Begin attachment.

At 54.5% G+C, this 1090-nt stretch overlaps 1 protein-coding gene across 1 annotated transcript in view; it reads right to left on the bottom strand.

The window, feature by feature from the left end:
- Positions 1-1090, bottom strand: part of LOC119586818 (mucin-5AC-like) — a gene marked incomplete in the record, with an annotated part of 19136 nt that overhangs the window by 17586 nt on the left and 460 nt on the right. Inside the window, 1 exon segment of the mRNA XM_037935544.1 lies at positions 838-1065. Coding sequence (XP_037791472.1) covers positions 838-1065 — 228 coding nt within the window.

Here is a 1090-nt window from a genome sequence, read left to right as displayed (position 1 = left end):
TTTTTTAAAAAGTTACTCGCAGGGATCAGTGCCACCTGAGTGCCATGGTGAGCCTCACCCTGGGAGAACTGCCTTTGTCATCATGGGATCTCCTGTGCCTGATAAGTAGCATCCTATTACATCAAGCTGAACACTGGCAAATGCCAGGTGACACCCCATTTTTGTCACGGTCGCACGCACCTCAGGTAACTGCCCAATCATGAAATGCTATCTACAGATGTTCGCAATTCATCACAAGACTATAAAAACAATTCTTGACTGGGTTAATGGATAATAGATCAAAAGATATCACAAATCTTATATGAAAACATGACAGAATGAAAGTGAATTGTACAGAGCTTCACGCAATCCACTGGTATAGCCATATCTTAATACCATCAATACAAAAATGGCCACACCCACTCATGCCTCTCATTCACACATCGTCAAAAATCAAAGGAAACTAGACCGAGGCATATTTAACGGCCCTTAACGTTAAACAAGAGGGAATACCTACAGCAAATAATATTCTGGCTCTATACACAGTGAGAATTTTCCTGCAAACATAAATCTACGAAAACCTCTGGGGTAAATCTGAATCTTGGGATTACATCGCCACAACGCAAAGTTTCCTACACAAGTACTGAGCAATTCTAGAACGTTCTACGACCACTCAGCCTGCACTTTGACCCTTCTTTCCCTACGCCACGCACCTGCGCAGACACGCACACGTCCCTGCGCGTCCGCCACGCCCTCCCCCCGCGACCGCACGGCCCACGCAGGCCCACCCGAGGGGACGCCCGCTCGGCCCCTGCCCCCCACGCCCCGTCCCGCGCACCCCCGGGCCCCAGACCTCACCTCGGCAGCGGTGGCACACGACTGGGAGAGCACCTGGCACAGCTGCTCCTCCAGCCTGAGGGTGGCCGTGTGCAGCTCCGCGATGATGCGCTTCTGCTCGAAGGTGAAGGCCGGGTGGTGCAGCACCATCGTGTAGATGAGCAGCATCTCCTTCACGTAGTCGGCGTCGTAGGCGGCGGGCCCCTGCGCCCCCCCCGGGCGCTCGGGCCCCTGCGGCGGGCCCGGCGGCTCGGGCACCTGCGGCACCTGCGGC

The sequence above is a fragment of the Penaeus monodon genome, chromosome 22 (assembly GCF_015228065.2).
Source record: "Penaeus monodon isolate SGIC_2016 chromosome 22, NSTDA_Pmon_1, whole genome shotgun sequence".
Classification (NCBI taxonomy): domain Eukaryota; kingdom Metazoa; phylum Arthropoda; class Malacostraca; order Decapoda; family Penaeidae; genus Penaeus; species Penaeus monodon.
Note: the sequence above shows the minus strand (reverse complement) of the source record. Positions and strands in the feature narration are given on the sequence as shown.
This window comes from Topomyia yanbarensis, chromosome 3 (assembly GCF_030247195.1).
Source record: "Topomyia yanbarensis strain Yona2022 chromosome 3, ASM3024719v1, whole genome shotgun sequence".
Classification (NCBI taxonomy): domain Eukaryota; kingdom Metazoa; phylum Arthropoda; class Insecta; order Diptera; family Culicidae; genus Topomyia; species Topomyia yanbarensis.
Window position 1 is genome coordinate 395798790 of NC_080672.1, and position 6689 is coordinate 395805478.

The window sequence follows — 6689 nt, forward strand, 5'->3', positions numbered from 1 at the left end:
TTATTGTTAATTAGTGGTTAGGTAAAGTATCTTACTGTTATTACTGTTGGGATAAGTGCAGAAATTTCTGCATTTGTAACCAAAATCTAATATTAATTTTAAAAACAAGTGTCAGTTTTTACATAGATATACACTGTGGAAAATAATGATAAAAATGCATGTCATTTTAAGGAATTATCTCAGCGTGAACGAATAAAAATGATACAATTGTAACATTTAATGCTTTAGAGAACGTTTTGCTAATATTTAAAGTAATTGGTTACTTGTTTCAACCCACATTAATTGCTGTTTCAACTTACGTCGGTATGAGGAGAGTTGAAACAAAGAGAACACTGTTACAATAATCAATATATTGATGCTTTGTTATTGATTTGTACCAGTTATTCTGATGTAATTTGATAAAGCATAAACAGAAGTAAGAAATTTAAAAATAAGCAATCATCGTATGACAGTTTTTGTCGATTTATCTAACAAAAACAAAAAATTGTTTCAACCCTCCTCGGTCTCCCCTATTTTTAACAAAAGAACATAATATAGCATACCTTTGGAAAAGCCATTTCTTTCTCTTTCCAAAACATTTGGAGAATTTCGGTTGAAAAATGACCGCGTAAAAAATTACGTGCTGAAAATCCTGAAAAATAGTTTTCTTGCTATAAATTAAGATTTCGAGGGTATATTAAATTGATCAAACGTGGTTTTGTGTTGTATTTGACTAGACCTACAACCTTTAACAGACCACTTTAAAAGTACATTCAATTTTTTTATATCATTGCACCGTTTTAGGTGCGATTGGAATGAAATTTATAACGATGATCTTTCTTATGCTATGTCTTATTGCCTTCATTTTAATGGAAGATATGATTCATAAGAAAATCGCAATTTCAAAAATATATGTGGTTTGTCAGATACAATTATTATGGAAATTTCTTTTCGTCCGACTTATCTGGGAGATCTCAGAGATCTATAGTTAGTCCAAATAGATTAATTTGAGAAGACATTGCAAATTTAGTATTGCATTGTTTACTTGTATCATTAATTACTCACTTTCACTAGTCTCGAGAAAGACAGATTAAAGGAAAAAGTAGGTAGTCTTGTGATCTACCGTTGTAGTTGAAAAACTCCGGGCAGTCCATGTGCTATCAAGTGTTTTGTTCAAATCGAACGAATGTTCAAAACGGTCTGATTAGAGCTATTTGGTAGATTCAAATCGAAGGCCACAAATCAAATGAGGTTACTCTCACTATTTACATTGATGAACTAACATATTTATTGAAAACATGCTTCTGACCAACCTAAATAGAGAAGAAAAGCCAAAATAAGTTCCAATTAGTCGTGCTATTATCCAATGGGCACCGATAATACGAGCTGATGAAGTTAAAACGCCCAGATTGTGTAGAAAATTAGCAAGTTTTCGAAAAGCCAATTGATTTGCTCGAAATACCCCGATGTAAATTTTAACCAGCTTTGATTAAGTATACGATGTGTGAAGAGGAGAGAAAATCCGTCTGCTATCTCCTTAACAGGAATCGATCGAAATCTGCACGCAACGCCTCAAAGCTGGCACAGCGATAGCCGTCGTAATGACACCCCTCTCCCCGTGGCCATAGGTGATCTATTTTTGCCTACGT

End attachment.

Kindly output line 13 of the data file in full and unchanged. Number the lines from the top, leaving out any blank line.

Window position 1 is genome coordinate 395798790 of NC_080672.1, and position 6689 is coordinate 395805478.